Task Force on Palestine Babies

December 5, 2006 12:00 AM

The Japanese Nationality Law says that if neither the father nor the mother has any nationality-it is certainly a rare case-their baby who is born in Japan will be given the Japanese nationality. It is simply to avoid having a baby with no nationality.

The Japanese Government has not yet fully recognized the State of Palestine. In the world of the Japanese Nationality Law, the Palestinians are considered to be of no nationality. Two years ago the Japanese Government finally recognized the Palestine Passport as a travel document, but not the State itself, and started counting the number of the Palestinians entering Japan; before that they were simply classified as foreigners with no nationality. Although the Japanese Government has never considered the possibility, some Palestinian parents do have babies in Japan, and the babies have received the Japanese nationality because the parents are, in the eyes of the Japanese Government, people with no nationality!

Now, there are more than a dozen Palestinian-Japanese on this planet. Some are in Japan, but some are in Gaza and some are in the West Bank. What if those Palestinian-Japanese babies get involved in the conflict? Of course the notorious Japanese Embassy will have to come to provide them some protection for the Japanese citizens.

Another Palestinian baby was born in Japan last month, and, although the Foreign Ministry tries very hard to look the other way, we have to do something about this issue. The Party has set up a task force to look into this issue. Someone called it the task force on the Palestine Babies.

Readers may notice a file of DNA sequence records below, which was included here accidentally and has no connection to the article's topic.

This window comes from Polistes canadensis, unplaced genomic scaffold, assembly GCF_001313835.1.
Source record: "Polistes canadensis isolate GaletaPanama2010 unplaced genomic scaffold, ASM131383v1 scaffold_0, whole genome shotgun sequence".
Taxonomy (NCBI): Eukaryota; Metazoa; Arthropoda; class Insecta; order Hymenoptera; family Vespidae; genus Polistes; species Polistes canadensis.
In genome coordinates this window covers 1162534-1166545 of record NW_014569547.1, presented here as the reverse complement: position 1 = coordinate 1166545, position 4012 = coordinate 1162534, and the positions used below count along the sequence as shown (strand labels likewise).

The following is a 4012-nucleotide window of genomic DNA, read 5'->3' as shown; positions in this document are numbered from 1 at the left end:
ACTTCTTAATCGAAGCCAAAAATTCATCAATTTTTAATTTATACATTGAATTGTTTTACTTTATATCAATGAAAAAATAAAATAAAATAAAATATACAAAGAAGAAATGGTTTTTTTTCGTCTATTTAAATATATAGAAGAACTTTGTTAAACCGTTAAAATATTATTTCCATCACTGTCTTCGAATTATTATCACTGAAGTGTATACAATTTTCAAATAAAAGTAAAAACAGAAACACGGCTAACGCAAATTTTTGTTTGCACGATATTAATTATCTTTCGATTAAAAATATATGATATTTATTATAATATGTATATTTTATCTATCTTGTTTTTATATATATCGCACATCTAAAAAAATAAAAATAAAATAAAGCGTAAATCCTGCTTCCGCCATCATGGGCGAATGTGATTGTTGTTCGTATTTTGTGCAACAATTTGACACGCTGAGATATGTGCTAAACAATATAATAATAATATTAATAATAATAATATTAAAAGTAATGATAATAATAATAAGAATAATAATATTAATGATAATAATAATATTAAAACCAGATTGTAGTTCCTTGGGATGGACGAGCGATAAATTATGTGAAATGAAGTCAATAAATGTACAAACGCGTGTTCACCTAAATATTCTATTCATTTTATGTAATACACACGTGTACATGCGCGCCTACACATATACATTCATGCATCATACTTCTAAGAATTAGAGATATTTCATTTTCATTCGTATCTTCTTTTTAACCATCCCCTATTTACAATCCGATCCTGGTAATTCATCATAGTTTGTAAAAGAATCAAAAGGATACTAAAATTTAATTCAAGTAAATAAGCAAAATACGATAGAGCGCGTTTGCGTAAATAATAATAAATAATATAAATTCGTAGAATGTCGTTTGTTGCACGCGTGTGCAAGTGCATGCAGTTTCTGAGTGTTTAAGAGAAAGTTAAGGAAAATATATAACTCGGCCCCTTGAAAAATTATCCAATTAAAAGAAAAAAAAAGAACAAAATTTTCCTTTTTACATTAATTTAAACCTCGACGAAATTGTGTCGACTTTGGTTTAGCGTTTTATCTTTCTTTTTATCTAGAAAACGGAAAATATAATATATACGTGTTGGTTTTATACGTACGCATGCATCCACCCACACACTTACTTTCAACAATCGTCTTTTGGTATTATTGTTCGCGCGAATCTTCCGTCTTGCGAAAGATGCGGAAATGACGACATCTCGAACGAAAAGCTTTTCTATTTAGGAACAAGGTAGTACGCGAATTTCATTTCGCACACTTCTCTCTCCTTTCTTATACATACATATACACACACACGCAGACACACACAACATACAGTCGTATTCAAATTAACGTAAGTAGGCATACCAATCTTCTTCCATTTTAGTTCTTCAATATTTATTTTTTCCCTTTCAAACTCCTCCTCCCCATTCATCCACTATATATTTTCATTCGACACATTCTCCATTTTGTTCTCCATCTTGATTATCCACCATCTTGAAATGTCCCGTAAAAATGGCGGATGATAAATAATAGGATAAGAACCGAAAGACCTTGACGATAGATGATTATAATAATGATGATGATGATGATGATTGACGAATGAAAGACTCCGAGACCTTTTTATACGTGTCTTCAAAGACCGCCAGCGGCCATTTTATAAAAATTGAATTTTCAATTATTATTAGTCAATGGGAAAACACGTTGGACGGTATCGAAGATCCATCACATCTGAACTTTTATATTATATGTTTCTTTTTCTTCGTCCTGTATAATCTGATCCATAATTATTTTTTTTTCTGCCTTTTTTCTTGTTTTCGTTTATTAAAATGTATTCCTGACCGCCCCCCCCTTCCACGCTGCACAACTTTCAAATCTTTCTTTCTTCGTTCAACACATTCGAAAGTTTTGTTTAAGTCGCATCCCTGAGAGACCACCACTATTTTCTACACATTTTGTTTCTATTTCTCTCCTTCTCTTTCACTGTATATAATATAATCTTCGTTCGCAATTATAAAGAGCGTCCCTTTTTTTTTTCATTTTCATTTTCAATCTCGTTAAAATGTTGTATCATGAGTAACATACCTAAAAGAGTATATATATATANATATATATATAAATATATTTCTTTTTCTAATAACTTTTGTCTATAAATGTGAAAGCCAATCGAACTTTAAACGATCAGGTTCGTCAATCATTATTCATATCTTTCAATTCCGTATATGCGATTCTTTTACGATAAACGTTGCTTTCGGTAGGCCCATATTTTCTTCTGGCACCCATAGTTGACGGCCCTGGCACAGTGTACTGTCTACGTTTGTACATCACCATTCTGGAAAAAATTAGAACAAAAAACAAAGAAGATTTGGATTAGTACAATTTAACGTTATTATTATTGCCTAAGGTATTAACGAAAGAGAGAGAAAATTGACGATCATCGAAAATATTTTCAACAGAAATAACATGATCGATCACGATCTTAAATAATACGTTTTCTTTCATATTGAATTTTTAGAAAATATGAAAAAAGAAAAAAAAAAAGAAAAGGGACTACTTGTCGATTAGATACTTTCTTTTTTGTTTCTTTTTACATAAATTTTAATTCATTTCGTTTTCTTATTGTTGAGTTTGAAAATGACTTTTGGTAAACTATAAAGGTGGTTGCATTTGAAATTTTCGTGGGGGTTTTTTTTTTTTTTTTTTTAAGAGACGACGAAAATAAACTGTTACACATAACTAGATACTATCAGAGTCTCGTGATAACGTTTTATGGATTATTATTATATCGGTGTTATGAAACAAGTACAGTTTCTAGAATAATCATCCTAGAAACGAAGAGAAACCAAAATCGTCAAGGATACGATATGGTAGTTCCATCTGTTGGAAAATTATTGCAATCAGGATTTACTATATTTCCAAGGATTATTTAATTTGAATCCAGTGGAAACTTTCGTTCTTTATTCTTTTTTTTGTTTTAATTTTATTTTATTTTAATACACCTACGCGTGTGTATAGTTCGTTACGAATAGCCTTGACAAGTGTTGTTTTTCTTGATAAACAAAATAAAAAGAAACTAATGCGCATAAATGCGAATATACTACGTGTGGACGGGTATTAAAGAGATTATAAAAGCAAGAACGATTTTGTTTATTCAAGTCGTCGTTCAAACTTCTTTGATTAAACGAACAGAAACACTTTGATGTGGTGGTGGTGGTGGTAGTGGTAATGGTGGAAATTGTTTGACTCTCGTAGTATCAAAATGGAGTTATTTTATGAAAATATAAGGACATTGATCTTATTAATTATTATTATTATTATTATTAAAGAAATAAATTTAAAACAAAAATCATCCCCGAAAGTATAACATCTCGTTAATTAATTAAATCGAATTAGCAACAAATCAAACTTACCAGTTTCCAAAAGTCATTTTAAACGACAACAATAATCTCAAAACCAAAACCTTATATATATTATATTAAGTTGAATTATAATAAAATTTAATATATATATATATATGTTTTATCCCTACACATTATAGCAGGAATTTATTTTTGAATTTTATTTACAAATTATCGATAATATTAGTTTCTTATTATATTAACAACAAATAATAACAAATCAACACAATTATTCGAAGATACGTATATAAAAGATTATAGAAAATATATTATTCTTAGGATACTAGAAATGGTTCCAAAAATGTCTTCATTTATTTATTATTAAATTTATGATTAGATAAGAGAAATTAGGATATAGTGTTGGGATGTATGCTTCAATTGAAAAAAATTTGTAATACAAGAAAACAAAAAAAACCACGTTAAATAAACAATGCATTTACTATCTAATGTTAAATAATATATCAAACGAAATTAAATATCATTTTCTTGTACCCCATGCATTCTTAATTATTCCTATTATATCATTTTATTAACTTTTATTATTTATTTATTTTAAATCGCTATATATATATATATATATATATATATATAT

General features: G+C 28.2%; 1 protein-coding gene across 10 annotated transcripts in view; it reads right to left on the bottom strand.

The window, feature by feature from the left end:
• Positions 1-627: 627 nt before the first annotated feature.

Also, 2007 marks the twenty second anniversary of the Nationality Law of 1985, which says, unlike the previous law that was very male chauvinistic, if either the father or the mother is Japanese, the baby becomes the Japanese National. The dual national baby, however, must choose the nationality when he becomes twenty-two years old. Well, there are about 420,000 Japanese who have the dual nationality because of their parents, and those who turn twenty-two in 2007 will have to choose. The question is if we let the Law into effect or change the rule about the dual nationality as the world is becoming so small so fast. The task force will make a decision on it, too.

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